Fit, Fat & Frustrated: Why I Stopped Taking Diet Advice From Skinny People

Feet on a red scale.
Photo by Ketut Subiyanto from Pexels

When I was in the sixth grade, I weighed more than I do now, in my 40s. I wrote about my experience growing up as “the fat kid”. I plan to write another article about what it was like losing 60 pounds when I was 13.

If You Grew Up Thin, You’re Missing This Key Weight-Related Insight

As a mostly plant-based eater, I’ve been enamored by whole food plant-based superstars like Lindsay Nixon, YouTube sensation, Plantiful Kiki, and physicians like Dr. Neal Barnard. All of these individuals “sell” weight loss in one form or another.

But if you didn’t grow up overweight and have never dealt with obesity, are you really the right person to tell me how to lose weight? Are you able to help me change my fat mindset, leftover from childhood?

I don’t think so.

Chubby baby blows a kiss while brushing his teeth.
Photo by MART PRODUCTION from Pexels

Fat Child? Fat Chance of Having a Normal Relationship with Food

Maybe this is cynical, but in my experience, most Americans have a messed-up relationship with food, to begin with. We’re either eating way too much, eating for the wrong reasons, restricting food, or trying to convince ourselves that it’s fuel and fuel alone — often to power insanely hard workouts.

And when you add obesity into the mix along with emotional eating — using food as a coping mechanism — things get even muddier.

My own journey with food and eating has been all of the above — eating with wild abandon and hating myself afterward, being so restrictive that I only allowed myself 800 calories a day, using exercise as punishment for “overeating” — the list goes on and on.

Light at the End of the Emotional Food Tunnel

Yo-yo dieting was the norm for most of my life. I’d “eat clean” — lots of low-fat yogurt and cheeses, vegetables, pretzels, and other health food of the 90s — and then binge on cookies, brownies, and Taco Bell cheese quesadillas on the weekends when I couldn’t take another minute of it.

I’d plan binges, especially when having horrible days at work, anxious to get to the kitchen, grab my favorite treats, and collapse on the couch to watch TV. Sometimes I’d just eat mindlessly for a few minutes. Other times I ate until I was so full I physically hurt.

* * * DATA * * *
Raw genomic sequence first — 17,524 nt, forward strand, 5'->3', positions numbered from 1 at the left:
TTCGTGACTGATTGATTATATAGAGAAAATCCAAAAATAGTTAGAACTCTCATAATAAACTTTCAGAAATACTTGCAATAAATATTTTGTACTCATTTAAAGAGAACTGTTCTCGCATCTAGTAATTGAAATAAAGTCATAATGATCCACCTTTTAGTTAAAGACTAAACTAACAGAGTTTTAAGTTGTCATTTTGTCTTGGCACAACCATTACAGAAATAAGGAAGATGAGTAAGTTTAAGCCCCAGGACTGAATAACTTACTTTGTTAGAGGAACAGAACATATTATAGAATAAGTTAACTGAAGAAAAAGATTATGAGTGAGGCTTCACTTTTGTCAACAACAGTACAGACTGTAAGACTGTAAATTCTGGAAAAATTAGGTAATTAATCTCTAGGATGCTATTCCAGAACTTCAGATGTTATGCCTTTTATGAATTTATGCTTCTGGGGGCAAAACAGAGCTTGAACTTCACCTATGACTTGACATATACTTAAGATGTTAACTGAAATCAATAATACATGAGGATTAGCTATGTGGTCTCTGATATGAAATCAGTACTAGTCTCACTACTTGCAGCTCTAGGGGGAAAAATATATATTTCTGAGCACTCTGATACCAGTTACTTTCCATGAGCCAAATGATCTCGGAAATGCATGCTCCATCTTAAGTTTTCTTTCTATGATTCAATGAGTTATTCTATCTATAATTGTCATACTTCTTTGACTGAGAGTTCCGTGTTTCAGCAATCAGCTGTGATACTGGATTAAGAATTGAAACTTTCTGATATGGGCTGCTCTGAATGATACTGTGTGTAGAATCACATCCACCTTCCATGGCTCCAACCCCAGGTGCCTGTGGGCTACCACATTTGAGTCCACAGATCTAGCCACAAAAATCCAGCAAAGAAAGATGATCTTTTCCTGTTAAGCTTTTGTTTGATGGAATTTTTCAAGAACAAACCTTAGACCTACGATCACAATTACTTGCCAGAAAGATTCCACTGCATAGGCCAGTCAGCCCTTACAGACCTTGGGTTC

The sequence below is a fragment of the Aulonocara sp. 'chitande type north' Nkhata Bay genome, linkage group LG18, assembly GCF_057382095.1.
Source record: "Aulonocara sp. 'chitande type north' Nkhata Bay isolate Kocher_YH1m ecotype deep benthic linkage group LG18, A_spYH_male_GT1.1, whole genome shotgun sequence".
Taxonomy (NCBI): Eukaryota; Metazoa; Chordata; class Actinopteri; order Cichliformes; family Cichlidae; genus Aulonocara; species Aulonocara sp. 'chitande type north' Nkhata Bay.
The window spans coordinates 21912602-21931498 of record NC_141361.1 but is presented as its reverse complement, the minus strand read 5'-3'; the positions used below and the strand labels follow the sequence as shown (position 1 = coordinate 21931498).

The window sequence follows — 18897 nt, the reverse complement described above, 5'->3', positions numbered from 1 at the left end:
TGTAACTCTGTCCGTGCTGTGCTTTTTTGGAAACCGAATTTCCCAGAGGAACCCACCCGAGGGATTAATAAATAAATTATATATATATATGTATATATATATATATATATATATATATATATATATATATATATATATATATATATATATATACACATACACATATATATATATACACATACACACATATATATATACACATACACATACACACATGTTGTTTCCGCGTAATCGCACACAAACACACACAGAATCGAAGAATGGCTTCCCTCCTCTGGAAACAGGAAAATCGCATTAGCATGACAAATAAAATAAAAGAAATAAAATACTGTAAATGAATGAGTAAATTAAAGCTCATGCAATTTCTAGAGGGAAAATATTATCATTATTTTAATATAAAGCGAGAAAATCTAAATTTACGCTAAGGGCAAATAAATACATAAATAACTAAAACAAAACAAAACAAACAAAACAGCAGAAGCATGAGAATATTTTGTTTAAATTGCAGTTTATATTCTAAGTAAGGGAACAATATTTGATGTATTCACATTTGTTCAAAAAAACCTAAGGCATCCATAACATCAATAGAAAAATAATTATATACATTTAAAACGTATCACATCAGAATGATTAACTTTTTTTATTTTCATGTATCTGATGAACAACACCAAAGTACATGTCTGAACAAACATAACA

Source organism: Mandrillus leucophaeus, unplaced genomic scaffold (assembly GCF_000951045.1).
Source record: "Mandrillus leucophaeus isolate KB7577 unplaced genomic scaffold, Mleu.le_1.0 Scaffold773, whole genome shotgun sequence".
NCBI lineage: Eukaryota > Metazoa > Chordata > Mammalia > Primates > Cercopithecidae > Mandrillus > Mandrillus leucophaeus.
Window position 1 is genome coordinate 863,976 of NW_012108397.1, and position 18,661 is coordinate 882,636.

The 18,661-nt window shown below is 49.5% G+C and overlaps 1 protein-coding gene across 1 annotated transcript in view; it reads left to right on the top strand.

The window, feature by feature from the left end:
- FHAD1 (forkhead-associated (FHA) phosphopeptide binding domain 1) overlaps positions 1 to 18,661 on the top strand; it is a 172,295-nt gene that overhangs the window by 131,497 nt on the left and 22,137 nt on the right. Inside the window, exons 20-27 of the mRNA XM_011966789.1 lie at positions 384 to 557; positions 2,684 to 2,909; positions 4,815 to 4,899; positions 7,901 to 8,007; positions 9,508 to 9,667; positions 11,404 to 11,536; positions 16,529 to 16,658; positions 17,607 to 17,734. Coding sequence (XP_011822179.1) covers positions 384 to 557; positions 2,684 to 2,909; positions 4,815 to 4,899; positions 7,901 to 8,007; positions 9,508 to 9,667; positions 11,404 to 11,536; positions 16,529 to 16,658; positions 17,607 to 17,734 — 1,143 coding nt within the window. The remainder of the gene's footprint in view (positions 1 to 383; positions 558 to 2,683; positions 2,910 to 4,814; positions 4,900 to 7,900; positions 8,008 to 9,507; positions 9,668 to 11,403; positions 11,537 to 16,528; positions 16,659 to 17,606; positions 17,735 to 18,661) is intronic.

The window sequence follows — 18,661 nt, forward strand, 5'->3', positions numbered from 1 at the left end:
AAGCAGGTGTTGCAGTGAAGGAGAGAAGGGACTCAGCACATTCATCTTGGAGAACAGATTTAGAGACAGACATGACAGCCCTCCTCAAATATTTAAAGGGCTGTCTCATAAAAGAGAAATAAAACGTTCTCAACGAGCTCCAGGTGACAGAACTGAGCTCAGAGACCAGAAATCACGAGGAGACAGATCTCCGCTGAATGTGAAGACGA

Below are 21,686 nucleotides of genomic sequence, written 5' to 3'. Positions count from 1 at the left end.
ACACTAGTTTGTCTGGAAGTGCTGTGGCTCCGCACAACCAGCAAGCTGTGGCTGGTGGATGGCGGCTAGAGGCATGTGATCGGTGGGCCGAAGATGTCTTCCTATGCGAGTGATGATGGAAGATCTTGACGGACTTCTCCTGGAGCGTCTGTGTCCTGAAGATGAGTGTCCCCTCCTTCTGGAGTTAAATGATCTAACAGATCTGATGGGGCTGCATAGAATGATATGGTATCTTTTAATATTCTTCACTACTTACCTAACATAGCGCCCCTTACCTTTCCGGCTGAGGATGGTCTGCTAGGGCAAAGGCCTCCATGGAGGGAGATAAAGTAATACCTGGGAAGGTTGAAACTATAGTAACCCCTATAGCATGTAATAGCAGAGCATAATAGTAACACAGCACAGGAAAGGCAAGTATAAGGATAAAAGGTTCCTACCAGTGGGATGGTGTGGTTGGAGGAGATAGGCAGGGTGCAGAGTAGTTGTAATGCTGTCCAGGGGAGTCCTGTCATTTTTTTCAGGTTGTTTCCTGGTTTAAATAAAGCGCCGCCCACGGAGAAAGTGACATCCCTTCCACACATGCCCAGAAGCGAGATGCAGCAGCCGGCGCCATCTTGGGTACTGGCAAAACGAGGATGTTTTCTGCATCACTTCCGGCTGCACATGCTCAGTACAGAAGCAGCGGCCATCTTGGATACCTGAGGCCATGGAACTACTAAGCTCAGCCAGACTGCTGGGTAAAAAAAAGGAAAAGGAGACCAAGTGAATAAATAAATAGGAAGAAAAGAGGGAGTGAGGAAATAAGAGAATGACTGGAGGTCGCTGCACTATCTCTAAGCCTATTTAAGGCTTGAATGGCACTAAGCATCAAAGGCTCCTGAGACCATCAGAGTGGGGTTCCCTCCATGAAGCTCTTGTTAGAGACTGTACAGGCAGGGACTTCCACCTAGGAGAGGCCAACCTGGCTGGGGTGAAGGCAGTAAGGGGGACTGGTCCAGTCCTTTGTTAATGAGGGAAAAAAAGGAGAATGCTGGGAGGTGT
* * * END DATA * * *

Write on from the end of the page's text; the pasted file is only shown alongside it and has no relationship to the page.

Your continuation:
Following a binge, I’d “get back on track” limiting my calories and counting every one, pushing myself in workouts, and restricting, restricting, restricting, until I binged and started the whole process again. I went on to try intuitive eating via Geneen Roth, counseling, and more.

Still, I struggled to be a normal eater.

It wasn’t until I started following a whole food plant-based diet and eating until I was satisfied (what was that?!) that I finally lost weight naturally. It’s also when I began to have a more normal and natural relationship with food.

Note: you do NOT have to follow a whole food plant-based diet to lose weight. But most of us do need some guidance. Whether you’re looking for a structured plan or a general one, it helps to have a guide.

And there are many people selling books, courses, workout routines, and more online that haven’t really been fat. They wouldn’t even fall in the “overweight” BMI group.

Should I really take health and weight loss advice from them? Should you?

Why Look for Previously-Overweight Health Gurus?

If you grew up overweight, too, and still struggle with your weight as an adult you may want a healthy way of eating that doesn’t deprive you or require massive self-control. Maybe you follow a “health guru” already.

If not, I encourage you to look for one who didn’t grow up naturally thin. I don’t believe that people who grew up skinny are the best people to tell us how to lose weight. Why? Because there are two distinct types of overweight people.

There are Two Kinds of Overweight

People fall into one of two camps when it comes to being overweight.